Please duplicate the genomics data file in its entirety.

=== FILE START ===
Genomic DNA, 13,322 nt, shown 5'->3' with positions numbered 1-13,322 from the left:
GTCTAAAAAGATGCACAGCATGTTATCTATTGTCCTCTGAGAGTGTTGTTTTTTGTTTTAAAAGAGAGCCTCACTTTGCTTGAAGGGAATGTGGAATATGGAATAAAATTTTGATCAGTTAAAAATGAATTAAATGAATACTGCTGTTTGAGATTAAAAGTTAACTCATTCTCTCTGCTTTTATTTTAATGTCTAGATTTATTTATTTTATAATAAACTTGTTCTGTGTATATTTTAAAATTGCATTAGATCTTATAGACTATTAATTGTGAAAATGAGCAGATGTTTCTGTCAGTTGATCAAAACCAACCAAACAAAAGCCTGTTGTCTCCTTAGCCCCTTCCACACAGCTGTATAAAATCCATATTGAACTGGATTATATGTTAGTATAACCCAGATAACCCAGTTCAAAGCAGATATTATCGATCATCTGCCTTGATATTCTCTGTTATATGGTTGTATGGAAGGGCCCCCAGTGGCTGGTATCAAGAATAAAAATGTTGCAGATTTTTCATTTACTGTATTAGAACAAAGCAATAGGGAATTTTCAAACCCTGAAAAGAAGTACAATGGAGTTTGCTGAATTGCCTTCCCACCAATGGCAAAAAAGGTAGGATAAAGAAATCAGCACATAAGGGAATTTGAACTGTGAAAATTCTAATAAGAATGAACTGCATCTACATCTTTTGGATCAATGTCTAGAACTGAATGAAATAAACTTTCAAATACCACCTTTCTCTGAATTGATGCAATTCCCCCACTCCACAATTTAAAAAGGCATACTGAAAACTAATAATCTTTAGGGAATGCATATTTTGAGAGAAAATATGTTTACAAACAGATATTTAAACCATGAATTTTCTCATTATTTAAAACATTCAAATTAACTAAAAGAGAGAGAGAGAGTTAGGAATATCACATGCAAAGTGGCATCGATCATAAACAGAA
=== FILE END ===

Genomic DNA, 13,322 nt, shown 5'->3' with positions numbered 1-13,322 from the left:
GTCTAAAAAGATGCACAGCATGTTATCTATTGTCCTCTGAGAGTGTTGTTTTTTGTTTTAAAAGAGAGCCTCACTTTGCTTGAAGGGAATGTGGAATATGGAATAAAATTTTGATCAGTTAAAAATGAATTAAATGAATACTGCTGTTTGAGATTAAAAGTTAACTCATTCTCTCTGCTTTTATTTTAATGTCTAGATTTATTTATTTTATAATAAACTTGTTCTGTGTATATTTTAAAATTGCATTAGATCTTATAGACTATTAATTGTGAAAATGAGCAGATGTTTCTGTCAGTTGATCAAAACCAACCAAACAAAAGCCTGTTGTCTCCTTAGCCCCTTCCACACAGCTGTATAAAATCCATATTGAACTGGATTATATGTTAGTATAACCCAGATAACCCAGTTCAAAGCAGATATTATCGATCATCTGCCTTGATATTCTCTGTTATATGGTTGTATGGAAGGGCCCCCAGTGGCTGGTATCAAGAATAAAAATGTTGCAGATTTTTCATTTACTGTATTAGAACAAAGCAATAGGGAATTTTCAAACCCTGAAAAGAAGTACAATGGAGTTTGCTGAATTGCCTTCCCACCAATGGCAAAAAAGGTAGGATAAAGAAATCAGCACATAAGGGAATTTGAACTGTGAAAATTCTAATAAGAATGAACTGCATCTACATCTTTTGGATCAATGTCTAGAACTGAATGAAATAAACTTTCAAATACCACCTTTCTCTGAATTGATGCAATTCCCCCACTCCACAATTTAAAAAGGCATACTGAAAACTAATAATCTTTAGGGAATGCATATTTTGAGAGAAAATATGTTTACAAACAGATATTTAAACCATGAATTTTCTCATTATTTAAAACATTCAAATTAACTAAAAGAGAGAGAGAGAGTTAGGAATATCACATGCAAAGTGGCATCGATCATAAACAGAA